I'm also not surprised that Res Life was the buyer. I predicted that they would have 5-10 years where the term life business was okay, but they would run into premium loss headwinds as premiums increased, people retired, and risk cover needs changed.

This looks to be a good fit on the face of it and will likely be good for both organisations.

In the long term, I won't be surprised if Res Life moves the operation under Asteorn Life. It makes little sense to operate two life insurers with twice the costs. When it happens, I expect it will be something similar to the AIA/Sovereign merger in the '00s.

I also doubt Res Life is in the mood to do another migration so soon after the challenges they had with the AMP split and loss of or new establishment of pretty much all of their systems in the process.

We're not losing an insurer today, which is usually what happens with these things; we're gaining the opportunity for an insurer that has been backed into a backwater to rejoin the market.

It's a good thing!
On 4 April 2024 at 3:44 pm Good_Vibes_JA said:
I normally love what you write JP, but I couldn't disagree more!
The way Resolution Life have treated my clients during the take over of AMP has been flat out appalling. The service they have delivered has been a disgrace! The general care and regard for clients (and advisers) has been dismissive and self orientated. They are squeezing every last dollar out of their clients and have no care for how they treat them.

This is widely known, and yet Asteron have happily got into bed with them. Don't try and tell us this is good for both parties, the only people winning here are the Suncorp shareholders.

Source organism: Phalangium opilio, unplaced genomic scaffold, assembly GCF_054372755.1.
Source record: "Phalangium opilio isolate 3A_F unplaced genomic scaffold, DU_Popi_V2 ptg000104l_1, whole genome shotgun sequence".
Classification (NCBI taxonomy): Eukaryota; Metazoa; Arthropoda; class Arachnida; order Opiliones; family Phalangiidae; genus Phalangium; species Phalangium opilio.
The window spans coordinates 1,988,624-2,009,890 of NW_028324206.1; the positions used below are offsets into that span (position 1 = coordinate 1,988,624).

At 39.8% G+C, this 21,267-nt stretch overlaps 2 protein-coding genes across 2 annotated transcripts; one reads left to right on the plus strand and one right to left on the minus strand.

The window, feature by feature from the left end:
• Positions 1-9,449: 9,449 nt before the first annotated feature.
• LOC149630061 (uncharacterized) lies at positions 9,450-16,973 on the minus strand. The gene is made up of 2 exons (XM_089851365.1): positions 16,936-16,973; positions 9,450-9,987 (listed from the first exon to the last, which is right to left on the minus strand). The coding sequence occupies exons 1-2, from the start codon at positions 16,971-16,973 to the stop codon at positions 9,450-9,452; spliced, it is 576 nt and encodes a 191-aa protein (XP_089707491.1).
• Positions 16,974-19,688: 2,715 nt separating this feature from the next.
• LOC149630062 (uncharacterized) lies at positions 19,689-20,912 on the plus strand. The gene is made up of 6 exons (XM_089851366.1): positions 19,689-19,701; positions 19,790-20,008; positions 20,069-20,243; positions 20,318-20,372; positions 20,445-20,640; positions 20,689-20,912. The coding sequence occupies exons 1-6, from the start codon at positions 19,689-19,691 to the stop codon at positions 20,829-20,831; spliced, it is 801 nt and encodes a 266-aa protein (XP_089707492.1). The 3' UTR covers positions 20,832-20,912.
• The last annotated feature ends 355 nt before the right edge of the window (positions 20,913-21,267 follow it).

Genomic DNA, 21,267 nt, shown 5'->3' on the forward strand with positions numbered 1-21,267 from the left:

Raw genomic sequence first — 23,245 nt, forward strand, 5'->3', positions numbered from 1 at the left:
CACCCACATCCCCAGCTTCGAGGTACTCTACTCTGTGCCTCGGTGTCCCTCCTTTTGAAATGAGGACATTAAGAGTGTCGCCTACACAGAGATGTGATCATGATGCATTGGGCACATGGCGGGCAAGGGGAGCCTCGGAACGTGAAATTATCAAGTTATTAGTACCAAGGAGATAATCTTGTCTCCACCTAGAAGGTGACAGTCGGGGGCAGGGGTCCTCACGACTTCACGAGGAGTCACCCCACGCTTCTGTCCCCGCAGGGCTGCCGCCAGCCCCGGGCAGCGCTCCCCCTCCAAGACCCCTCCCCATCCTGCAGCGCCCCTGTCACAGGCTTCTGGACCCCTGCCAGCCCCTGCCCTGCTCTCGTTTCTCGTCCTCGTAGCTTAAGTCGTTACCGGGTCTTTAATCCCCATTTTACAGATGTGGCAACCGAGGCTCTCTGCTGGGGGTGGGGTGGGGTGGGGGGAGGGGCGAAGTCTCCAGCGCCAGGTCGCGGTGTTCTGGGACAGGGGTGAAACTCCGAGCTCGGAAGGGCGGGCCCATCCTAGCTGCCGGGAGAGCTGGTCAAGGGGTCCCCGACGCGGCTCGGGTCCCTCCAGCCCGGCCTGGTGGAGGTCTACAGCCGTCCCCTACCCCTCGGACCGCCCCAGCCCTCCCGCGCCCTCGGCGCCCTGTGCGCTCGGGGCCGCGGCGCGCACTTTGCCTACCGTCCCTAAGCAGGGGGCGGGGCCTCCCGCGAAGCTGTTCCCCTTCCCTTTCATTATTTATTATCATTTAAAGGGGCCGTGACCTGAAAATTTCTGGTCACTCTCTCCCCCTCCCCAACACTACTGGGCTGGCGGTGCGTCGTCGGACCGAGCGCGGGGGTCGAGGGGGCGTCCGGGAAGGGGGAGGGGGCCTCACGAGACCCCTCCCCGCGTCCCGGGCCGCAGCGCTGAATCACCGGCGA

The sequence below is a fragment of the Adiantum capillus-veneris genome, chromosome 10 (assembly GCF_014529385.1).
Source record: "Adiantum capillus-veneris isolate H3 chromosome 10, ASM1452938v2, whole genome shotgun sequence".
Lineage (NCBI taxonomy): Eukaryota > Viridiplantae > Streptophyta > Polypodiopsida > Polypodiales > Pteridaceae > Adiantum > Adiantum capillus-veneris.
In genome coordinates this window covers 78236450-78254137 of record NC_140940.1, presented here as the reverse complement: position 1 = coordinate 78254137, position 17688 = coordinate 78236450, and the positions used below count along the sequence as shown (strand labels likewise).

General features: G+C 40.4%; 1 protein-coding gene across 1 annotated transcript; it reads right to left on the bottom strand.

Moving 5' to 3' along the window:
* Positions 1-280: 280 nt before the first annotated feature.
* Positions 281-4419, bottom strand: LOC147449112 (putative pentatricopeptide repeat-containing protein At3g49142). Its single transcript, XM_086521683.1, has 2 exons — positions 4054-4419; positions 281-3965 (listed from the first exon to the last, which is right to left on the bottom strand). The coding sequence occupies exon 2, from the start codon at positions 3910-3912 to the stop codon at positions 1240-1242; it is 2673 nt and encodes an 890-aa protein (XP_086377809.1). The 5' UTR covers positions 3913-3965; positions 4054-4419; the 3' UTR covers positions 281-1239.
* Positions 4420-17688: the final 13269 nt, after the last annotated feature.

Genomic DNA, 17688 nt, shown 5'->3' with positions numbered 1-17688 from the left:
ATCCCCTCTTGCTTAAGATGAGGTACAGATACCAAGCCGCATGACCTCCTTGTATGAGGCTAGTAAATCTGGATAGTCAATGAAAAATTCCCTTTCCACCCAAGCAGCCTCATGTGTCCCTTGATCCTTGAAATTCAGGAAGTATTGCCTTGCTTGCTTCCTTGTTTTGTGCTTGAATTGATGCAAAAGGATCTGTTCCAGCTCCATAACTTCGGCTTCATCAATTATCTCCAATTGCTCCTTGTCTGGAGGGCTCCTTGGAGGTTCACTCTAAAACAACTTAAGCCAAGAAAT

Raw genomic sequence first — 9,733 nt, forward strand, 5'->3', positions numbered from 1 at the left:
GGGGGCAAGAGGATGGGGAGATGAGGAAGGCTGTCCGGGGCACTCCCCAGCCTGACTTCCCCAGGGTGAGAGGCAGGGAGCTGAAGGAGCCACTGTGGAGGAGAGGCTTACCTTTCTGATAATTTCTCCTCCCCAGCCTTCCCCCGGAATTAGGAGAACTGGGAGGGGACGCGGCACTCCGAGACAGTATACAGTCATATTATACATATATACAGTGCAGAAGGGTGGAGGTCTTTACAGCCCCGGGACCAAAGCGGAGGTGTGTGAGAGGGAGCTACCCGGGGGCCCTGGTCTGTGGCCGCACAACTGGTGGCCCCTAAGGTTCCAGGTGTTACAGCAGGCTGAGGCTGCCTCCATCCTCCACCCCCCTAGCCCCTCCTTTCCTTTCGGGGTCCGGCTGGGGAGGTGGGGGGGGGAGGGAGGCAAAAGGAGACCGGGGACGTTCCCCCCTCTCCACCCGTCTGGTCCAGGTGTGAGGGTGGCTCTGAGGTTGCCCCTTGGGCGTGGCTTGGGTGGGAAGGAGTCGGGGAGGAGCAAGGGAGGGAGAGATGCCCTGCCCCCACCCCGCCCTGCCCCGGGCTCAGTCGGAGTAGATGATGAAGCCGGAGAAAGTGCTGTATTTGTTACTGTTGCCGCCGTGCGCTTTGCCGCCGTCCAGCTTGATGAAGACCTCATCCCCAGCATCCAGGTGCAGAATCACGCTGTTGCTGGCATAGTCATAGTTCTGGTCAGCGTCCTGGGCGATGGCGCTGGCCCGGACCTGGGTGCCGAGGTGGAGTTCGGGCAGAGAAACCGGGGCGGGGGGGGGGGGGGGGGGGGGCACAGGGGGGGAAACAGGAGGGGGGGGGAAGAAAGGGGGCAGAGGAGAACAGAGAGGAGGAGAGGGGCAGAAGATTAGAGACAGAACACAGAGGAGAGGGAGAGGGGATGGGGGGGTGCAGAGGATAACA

Asteron you should be ashamed of yourself if you actually care about your clients!!
On 5 April 2024 at 11:23 am JPHale said:
@Good Vibes, I can see how that could be the case. I, too, had the same challenges with my ResLife clients, and I still do to some extent. Service has improved, but it hasn't returned to where we expect it to be.

My comments come from further up the tree from the coal face, and it's a little disingenuous to judge this from where ResLife has been.

For ResLife, the AMP demerger was an unmitigated disaster. It would have been better to print the policy book out on paper and start again with data entry; it would probably have been quicker and cleaner.

Taking a functioning organisation and ripping out the policy system without the admin system, separated processes, working tech, and loss of large numbers of key staff with institutional knowledge, you're going to get what we have seen. (not to mention he lack of published operating procedures for staff I have discussed elsewhere)

That's not to say ResLife managed it well; there were also plenty of missteps and delays in their response.

My point now is they have pulled a whole bunch of stuff together and face the reality of operating a term book that is heading in the direction we've previously discussed.

A new business provider that develops and distributes products keeps a term life book above and functioning. A future merger of the two books will be good for the existing Res Life book.

For Asteron Life, the reality is they were on a limb. Aussie had been sold; their owner clearly wasn't in the life business and was marking time. As much as Asteron Life has engaged in the market, there hasn't been that get-up-and-go you see from providers well capitalised and being pushed from the board. (see Chubb Life and Fidelity Life more recently)

Suncorp selling Asteron Life off was always going to happen; it just didn't happen when they sold the Aussie Life operation.

The piece here for both insurers is they will have the opportunity to improve operational efficiency with a single system and larger policy base to work from.

That means that some of the creaking infrastructure at Asteron Life will get replaced and improved too.

I think it's a good thing for both insurers, time will tell who's right, though I expect it's going to be a mixed bag depending on the point in time you measure it by. And yes, I could be completely wrong too. :D